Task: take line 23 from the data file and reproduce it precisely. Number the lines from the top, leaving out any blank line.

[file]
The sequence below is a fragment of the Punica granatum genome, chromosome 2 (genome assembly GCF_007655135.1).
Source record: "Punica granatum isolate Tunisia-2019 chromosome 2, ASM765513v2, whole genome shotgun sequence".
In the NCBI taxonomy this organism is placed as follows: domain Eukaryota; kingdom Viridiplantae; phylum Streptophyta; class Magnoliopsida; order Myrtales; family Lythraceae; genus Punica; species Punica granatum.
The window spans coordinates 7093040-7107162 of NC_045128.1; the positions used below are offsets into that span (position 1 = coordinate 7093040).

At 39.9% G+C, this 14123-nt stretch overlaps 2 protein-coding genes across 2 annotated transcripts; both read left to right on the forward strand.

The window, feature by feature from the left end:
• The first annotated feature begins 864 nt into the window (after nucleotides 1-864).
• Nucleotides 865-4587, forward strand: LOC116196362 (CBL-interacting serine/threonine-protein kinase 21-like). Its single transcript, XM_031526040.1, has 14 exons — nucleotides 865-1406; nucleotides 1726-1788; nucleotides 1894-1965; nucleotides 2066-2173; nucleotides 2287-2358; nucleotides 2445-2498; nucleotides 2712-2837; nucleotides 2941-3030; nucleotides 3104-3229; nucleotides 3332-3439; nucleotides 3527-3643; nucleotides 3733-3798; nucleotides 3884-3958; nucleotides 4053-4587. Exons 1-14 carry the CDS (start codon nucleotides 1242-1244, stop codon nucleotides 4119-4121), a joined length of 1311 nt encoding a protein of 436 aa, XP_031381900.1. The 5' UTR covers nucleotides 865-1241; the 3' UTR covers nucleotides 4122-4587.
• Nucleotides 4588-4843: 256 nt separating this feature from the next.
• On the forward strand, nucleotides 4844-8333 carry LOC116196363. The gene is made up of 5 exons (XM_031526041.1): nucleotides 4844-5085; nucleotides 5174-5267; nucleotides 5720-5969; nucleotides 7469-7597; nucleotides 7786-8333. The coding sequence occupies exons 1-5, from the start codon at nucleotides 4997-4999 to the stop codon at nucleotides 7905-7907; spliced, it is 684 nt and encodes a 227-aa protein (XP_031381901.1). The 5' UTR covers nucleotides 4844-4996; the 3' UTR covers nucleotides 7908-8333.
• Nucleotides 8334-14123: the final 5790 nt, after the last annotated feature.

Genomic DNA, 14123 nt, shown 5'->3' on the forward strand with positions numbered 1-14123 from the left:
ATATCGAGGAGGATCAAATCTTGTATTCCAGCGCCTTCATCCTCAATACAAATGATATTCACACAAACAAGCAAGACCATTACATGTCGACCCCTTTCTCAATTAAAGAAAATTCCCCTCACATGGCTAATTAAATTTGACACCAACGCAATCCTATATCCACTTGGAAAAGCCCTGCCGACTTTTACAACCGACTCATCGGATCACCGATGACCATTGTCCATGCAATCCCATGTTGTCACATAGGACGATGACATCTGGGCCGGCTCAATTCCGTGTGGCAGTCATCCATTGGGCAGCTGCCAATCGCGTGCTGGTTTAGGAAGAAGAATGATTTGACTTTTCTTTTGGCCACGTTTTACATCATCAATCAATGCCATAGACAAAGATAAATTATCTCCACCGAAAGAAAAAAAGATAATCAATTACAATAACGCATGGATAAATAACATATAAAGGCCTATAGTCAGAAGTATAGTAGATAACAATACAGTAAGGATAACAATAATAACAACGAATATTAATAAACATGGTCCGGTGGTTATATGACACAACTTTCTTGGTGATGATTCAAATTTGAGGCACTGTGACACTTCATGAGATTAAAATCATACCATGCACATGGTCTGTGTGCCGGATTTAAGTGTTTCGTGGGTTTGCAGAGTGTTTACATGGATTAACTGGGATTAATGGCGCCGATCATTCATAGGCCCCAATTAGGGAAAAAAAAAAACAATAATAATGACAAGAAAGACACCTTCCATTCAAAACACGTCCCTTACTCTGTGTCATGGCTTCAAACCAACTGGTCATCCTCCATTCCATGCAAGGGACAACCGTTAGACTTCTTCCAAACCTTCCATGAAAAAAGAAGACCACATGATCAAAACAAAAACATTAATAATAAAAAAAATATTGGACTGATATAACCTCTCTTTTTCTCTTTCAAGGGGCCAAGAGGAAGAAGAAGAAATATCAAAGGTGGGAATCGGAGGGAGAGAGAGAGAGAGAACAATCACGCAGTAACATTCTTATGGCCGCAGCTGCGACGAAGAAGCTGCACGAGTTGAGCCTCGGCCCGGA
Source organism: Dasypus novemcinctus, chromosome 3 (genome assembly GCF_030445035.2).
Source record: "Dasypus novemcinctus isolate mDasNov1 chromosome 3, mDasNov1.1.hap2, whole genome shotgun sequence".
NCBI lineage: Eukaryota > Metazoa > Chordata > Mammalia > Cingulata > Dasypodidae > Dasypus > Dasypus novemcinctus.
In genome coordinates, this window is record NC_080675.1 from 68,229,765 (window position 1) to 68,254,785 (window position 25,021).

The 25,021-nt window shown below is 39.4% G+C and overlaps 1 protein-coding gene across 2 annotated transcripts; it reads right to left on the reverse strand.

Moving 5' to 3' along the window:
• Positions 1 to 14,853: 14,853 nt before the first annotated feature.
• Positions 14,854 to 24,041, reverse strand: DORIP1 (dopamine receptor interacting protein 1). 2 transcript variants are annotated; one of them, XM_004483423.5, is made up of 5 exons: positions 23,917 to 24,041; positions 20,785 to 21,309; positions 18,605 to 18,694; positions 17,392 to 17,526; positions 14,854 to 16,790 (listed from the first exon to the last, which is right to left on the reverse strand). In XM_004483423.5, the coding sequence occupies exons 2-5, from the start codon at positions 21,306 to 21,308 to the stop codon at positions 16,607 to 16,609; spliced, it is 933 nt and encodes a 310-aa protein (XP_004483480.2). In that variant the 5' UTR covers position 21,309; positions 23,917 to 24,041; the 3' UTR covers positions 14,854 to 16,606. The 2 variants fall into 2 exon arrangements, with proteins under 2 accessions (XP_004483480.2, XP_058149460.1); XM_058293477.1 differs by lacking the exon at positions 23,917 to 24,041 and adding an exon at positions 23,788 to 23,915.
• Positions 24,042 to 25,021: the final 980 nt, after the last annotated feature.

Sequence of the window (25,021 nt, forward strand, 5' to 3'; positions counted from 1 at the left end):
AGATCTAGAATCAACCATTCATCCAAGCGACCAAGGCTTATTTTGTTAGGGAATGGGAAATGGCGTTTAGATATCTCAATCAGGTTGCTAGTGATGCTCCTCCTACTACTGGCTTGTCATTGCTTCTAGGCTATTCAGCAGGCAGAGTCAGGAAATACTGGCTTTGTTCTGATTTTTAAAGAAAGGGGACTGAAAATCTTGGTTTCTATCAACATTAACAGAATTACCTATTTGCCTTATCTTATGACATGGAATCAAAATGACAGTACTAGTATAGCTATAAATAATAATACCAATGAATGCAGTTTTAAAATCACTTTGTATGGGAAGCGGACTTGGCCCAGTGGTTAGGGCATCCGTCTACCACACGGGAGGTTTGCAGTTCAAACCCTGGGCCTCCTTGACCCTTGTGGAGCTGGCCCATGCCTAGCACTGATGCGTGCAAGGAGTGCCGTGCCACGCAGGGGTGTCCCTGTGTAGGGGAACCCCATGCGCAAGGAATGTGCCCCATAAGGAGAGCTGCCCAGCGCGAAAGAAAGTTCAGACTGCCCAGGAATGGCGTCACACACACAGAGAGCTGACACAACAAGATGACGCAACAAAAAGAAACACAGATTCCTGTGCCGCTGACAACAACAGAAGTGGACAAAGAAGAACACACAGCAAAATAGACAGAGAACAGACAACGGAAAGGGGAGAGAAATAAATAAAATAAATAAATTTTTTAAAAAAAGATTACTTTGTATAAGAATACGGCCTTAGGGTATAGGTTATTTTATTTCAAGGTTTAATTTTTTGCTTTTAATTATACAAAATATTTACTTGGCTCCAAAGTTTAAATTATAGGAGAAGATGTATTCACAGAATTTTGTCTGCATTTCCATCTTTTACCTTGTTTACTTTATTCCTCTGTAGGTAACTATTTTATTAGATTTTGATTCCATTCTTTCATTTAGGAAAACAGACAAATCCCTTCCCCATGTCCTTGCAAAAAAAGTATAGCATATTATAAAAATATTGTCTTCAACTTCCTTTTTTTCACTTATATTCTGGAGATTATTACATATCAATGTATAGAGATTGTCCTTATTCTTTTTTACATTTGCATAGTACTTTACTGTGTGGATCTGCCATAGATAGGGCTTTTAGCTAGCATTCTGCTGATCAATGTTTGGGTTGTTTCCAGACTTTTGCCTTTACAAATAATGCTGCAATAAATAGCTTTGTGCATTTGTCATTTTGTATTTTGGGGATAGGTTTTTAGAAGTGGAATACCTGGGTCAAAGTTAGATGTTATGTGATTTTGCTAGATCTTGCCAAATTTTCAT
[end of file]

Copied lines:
Sequence of the window (25,021 nt, forward strand, 5' to 3'; positions counted from 1 at the left end):